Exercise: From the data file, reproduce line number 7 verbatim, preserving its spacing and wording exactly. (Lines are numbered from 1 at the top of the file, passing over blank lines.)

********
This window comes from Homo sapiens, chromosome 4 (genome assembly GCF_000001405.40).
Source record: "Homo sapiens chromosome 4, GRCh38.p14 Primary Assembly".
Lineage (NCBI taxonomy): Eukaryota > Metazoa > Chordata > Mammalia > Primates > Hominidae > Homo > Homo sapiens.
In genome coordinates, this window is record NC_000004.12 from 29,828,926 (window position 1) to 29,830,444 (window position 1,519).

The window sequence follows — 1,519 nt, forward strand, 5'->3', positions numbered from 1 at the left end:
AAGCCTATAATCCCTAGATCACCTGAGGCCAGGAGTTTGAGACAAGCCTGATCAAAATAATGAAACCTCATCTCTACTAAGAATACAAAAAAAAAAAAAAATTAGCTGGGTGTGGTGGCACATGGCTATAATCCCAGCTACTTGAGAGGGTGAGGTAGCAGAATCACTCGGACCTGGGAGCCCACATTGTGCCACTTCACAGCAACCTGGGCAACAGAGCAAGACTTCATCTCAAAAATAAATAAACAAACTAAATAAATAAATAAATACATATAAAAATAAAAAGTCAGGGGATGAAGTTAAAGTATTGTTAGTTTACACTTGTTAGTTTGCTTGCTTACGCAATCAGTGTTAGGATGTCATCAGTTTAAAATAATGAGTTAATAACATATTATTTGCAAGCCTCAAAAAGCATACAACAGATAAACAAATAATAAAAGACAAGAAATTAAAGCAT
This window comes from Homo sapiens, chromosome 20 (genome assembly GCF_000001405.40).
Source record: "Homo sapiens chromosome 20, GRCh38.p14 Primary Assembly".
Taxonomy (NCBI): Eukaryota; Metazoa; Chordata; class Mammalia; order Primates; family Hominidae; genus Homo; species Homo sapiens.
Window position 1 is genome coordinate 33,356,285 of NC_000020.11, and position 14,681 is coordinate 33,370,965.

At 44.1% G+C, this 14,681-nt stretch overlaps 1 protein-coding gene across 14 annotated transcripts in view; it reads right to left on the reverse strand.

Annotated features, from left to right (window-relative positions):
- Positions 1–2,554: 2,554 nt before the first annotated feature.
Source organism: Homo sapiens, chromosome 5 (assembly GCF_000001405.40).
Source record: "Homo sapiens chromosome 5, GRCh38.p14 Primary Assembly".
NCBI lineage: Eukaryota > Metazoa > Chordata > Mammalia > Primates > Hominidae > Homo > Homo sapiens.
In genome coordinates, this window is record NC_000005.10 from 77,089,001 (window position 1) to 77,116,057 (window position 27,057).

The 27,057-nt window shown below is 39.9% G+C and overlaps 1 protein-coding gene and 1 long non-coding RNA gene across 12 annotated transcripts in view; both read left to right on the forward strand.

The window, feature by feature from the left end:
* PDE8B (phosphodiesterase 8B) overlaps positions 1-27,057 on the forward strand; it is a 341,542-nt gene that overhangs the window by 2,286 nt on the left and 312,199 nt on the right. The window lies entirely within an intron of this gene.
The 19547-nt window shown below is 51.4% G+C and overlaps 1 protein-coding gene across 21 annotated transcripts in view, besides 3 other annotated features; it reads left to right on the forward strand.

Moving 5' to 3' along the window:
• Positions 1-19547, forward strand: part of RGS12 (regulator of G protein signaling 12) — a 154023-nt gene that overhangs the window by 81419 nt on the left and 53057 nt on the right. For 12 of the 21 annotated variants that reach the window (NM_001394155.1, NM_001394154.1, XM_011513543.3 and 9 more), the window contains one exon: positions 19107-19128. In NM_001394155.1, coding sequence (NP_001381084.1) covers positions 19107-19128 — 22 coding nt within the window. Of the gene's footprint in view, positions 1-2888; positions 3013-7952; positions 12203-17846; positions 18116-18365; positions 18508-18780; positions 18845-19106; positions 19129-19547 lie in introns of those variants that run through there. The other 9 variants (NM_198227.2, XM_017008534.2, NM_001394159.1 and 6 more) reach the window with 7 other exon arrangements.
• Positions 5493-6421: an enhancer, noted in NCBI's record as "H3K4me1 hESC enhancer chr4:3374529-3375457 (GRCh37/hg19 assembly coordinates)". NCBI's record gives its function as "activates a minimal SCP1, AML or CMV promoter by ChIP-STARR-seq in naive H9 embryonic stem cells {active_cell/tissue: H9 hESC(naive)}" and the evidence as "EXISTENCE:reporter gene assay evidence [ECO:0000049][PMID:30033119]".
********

This window comes from Homo sapiens, chromosome 20 (genome assembly GCF_000001405.40).